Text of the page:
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The effect of velocity and timing of residual compression in a rodent dislocation spinal cord injury model (2018)

The effect of timing of decompression following traumatic spinal cord injury (SCI) remains unclear, as clinical and preclinical studies have demonstrated varying results. There remains a question of whether certain sub-groups of SCI could see greater benefits than others from early decompression. Dislocation is the most commonly seen injury mechanism but has never been investigated with respect to residual compression in an animal model. The goal of this thesis was add residual compression to an existing rat cervical dislocation model and to examine the effect of time of residual compression and velocity of injury with this model.Dislocation injuries were conducted on forty-six male, Sprague-Dawley rats in four groups: two timings of decompression (24 minutes, 240 minutes) and two velocities (10mm/s, 500mm/s). All injuries involved dislocation between the C5/C6 vertebrae in an anterior-posterior direction to 1.45mm and residual compression of 0.8mm. Animals were evaluated for motor function using the Martinez open field, grip strength, and grooming tests for 6 weeks post-injury. High velocities consistently produced more severe injuries than low velocity. Correlation coefficients between 0.46 and 0.58 (p
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Degeneration and Mechanics of the Segment Adjacent to a Lumbar Spine Fusion: A Biomechanical Analysys (2014)

Introduction: The development of adjacent segment degeneration (ASD) as a common complication of spinal fusion is believed by some clinicians and researchers to have roots in kinematic changes and altered loading at the intervertebral levels beside the fusion (i.e. adjacent). Dynamic spinal implants and minimally invasive surgeries were introduced to minimize such kinematic changes and load alterations in attempts to prevent ASD. However, little is known whether the kinematic changes at the adjacent level to a fusion are common in vivo occurrences. Further, the role of iatrogenic muscle damage on loading at the adjacent levels has not been investigated previously.Objectives: (1) To assess the current clinical evidence of in vivo kinematic changes at the levels adjacent to a lumbar spinal fusion. (2) To investigate the role of iatrogenic muscle damage on loading at the adjacent levels.Methods: (1) A systematic search in the PubMed database was performed for studies that addressed kinematics of the segment adjacent to a lumbar spine fusion or any other spinal implant. (2) A musculoskeletal model of the lumbar spine with 210 muscles was developed. Muscle damage was simulated by detaching the muscles from the posterior elements of the operated vertebrae and its effect on spinal loads at the adjacent levels was assessed during upright standing. Results: (1) The search identified 39 articles, among which 29 studied fusion. None of the studies observed any increase in range of motion (ROM) of the caudal adjacent segment, while for the rostral adjacent level the ROM was reported to increase in 10-30% of the patients. (2) The axial forces at the adjacent levels increased with muscle damage, with the largest increases being at the rostral adjacent level (73%) in comparison to the caudal level (32%).Discussion: The results of both studies imply higher susceptibility of the rostral adjacent level to disc degeneration, which is in harmony with the clinical prevalence of ASD occurring in 70 to 100% of the cases at the rostral level. The findings suggest that muscle damage secondary to spine surgery may play a key role in adjacent segment changes, independent of the spinal instrumentation.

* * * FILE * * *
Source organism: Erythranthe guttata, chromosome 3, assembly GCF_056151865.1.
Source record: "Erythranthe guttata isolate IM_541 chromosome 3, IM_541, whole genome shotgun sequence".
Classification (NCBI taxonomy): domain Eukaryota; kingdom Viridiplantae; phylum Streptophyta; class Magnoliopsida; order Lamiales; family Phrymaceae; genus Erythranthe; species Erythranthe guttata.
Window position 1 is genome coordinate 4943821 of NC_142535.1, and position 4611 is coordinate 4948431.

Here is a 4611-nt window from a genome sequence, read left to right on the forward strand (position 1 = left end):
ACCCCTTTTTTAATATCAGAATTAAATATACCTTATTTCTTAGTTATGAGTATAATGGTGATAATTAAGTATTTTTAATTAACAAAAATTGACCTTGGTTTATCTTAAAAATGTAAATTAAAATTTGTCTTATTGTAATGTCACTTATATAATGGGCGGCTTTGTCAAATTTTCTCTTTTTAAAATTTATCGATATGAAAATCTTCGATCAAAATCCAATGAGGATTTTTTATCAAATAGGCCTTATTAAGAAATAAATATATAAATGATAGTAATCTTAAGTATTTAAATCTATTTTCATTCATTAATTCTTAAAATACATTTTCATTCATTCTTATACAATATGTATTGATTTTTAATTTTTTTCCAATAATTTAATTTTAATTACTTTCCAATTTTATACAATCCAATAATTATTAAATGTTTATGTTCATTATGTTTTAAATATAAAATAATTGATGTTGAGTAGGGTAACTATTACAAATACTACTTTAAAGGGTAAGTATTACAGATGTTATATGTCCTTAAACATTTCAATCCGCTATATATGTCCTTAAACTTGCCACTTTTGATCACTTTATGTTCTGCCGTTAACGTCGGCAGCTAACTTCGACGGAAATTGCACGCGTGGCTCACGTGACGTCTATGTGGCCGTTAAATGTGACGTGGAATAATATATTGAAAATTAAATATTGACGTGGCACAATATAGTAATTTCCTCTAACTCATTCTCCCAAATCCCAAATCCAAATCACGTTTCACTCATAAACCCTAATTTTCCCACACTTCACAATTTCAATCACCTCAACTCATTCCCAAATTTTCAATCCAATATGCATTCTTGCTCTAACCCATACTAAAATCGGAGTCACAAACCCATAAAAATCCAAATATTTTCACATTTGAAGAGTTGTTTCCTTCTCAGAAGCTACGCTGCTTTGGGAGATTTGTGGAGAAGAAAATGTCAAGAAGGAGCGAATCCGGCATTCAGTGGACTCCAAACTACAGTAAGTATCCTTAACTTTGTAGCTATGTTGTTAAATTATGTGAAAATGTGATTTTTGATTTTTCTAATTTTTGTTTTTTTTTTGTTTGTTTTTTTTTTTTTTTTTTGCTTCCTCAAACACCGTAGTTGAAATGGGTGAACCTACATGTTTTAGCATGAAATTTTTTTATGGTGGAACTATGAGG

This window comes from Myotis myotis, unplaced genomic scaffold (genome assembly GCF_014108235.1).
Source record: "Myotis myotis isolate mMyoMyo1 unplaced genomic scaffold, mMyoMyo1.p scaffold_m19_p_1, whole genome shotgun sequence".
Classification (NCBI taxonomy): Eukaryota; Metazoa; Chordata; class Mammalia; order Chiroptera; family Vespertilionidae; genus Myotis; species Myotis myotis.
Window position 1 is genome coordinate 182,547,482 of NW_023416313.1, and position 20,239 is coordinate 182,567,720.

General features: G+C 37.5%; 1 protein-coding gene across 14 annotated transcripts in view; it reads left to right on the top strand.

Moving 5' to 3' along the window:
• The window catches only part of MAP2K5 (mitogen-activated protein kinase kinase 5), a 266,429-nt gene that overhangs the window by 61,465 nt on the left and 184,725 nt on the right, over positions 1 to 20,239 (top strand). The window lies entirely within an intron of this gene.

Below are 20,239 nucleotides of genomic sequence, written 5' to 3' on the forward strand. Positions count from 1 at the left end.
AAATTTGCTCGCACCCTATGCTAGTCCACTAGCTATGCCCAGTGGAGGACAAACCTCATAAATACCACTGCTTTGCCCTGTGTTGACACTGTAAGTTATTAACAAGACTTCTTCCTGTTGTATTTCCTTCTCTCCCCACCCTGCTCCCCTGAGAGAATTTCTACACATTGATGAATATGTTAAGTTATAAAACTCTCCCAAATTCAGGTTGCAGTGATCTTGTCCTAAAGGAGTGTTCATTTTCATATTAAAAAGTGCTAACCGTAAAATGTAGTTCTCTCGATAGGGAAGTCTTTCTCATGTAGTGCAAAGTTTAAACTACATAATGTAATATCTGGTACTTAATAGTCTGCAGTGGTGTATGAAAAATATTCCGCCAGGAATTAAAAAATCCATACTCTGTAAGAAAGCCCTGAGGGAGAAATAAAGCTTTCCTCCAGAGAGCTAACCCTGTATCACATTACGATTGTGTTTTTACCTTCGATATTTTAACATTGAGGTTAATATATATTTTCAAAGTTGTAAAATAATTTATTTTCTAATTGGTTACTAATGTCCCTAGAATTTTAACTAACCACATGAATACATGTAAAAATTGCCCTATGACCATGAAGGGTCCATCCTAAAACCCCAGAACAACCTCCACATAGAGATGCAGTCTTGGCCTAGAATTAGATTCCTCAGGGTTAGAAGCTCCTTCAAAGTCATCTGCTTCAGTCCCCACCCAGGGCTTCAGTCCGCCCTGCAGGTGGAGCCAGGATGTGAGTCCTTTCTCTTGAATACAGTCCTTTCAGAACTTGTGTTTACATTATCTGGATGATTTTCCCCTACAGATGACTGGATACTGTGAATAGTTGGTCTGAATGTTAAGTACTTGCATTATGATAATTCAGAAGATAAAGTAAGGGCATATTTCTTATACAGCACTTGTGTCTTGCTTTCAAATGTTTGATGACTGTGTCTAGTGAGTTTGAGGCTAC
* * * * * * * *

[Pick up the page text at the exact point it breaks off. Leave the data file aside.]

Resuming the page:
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The effects of impact depth and velocity on spinal cord injury severity (2013)